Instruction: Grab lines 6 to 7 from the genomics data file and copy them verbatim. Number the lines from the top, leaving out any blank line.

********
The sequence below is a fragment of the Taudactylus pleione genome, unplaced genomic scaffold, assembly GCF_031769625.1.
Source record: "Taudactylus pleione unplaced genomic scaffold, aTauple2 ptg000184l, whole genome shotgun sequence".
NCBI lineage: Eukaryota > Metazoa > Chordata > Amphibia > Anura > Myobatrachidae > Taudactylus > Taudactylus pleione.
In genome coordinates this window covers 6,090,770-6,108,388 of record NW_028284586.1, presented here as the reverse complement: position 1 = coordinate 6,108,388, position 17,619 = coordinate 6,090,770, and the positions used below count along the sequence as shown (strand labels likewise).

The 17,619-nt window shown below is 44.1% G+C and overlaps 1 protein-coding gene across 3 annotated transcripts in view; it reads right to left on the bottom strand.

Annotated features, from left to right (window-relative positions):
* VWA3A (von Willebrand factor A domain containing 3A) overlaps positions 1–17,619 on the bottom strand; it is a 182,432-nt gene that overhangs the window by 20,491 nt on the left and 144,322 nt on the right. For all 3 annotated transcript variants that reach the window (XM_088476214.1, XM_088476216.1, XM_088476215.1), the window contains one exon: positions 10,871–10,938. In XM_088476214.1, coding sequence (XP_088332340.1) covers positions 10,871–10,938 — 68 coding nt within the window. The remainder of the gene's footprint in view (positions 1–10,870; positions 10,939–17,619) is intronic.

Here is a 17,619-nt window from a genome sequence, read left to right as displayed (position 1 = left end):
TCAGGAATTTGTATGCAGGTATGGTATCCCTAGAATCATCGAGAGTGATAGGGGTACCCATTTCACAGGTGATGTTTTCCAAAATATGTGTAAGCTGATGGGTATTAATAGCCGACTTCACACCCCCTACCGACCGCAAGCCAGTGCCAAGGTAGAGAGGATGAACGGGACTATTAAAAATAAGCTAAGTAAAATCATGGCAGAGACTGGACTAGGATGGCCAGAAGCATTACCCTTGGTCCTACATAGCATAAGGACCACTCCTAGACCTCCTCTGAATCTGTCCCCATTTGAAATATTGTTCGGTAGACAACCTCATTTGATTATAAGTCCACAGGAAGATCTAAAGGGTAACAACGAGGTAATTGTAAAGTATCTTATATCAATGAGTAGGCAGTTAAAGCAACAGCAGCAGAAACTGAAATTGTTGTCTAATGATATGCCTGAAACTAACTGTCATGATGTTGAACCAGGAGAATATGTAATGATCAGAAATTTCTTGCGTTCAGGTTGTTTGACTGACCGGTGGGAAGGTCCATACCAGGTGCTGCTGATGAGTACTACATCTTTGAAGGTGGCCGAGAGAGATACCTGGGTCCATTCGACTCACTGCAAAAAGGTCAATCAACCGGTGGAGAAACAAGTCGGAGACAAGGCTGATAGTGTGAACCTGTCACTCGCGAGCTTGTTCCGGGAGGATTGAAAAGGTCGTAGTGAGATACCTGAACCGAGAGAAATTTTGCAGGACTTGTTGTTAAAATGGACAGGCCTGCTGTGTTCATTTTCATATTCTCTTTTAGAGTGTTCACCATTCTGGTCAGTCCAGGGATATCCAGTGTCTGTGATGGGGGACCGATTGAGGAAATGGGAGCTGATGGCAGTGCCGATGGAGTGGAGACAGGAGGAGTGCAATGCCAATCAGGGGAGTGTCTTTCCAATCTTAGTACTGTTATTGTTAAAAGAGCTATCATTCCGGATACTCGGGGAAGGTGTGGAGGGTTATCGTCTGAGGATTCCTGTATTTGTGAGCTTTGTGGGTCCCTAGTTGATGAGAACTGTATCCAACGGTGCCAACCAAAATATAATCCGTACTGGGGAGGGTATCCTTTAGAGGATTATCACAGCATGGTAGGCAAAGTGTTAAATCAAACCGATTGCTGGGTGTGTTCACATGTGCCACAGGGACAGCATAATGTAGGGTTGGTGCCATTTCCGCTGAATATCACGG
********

Annotated features, from left to right (window-relative positions):
* VWA3A (von Willebrand factor A domain containing 3A) overlaps positions 1–17,619 on the bottom strand; it is a 182,432-nt gene that overhangs the window by 20,491 nt on the left and 144,322 nt on the right. For all 3 annotated transcript variants that reach the window (XM_088476214.1, XM_088476216.1, XM_088476215.1), the window contains one exon: positions 10,871–10,938. In XM_088476214.1, coding sequence (XP_088332340.1) covers positions 10,871–10,938 — 68 coding nt within the window. The remainder of the gene's footprint in view (positions 1–10,870; positions 10,939–17,619) is intronic.